Recession-era baby naming, Part 2
Last time I talked about (dubious) claims that the recession is turning baby names back toward the traditional, in a parental "flight to quality." Today, I look at the historical precedent: naming during the Great Depression.
My points of comparison were baby names in 1928 before the crash vs. 1932 at the depth of the crisis. A quick eyeballing shows that the traditional classics fell along with the stock market. John, James, William, George, Mary, Katherine, Elizabeth and Margaret all dropped in popularity as the Depression took hold. Now let's zoom in closer.
Applying the standard Baby Name Wizard Hotness Formula, the fastest falling boy's name, by a mile, was...Herbert. That's a clear reaction to the economy, but not in a stylistic way. Parents of the '30s simply decided that Herbert Hoover wasn't a president they'd care to remember. (Let's keep an eye on George in the years ahead.) As a group, the 10 fastest-falling boys' names fell into two categories: namesakes of public figures, and traditional classic names.
And the fastest rising boys of the Depression? They were the boyish ones. Check it out:
That's a whole lotta nicknames, with a late smattering of movie stars (Gary Cooper, Ronald Colman). Even as James was falling, Jimmy was soaring. This could suggest a twist on the "flight to quality" idea: a "flight to comfort." Perhaps in a scary world, we just want to curl up under a cozy blanket with our dear little babies. It makes some sense.
Except those are just the boys' names.
Over on the girls' list, the hottest rising names list brimmed with glamourous sophistication. Top-10 gainers included Marlene (as in Dietrich), Carole (Lombard), Joan (Crawford), and Barbara (Stanwyck) -- a veritable honor roll of strong, stylish modern women. Sandra and Sondra both made the list too, their continental panache a contrast to fast-falling names like Helen and Ruth.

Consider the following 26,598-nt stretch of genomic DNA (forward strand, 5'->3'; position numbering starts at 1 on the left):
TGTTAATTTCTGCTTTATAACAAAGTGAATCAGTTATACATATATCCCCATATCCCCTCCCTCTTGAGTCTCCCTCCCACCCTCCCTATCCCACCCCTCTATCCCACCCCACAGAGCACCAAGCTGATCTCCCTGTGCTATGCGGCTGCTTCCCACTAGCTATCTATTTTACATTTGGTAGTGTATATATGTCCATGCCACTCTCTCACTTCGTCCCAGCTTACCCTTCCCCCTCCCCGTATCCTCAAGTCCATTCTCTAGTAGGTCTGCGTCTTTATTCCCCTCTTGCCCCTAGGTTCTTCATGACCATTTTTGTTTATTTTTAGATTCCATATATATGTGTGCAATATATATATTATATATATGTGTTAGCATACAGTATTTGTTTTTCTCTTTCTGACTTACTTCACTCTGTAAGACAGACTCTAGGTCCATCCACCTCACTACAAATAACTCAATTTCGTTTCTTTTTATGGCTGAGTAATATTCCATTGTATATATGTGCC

If you want a theory of naming for tough times, then, you'll have to account for cuddly, down-home boys and glamorous, urbane girls. I'll take a stab. To me, the key thing to remember is that names aren't simply reflections of our current reality; they're reflections of our dreams.
Amid the job losses and bread lines of the Great Depression, one industry soared: the movies. And sure enough, reports are already piling up that this recession era is following suit with huge box office tallies, especially for comedies, adventures, and rip-roaring spectacles.
Maybe, then, everybody predicting serious, conservative baby naming today has it exactly backwards. In grim times, we don't want solemnity. We want fun and glamour and excitement, and glimpses of a world far removed from layoffs and foreclosures. We certainly want to envision that kind of sunny future for our children. So bring on the creative, carefree names! Why not? They're free.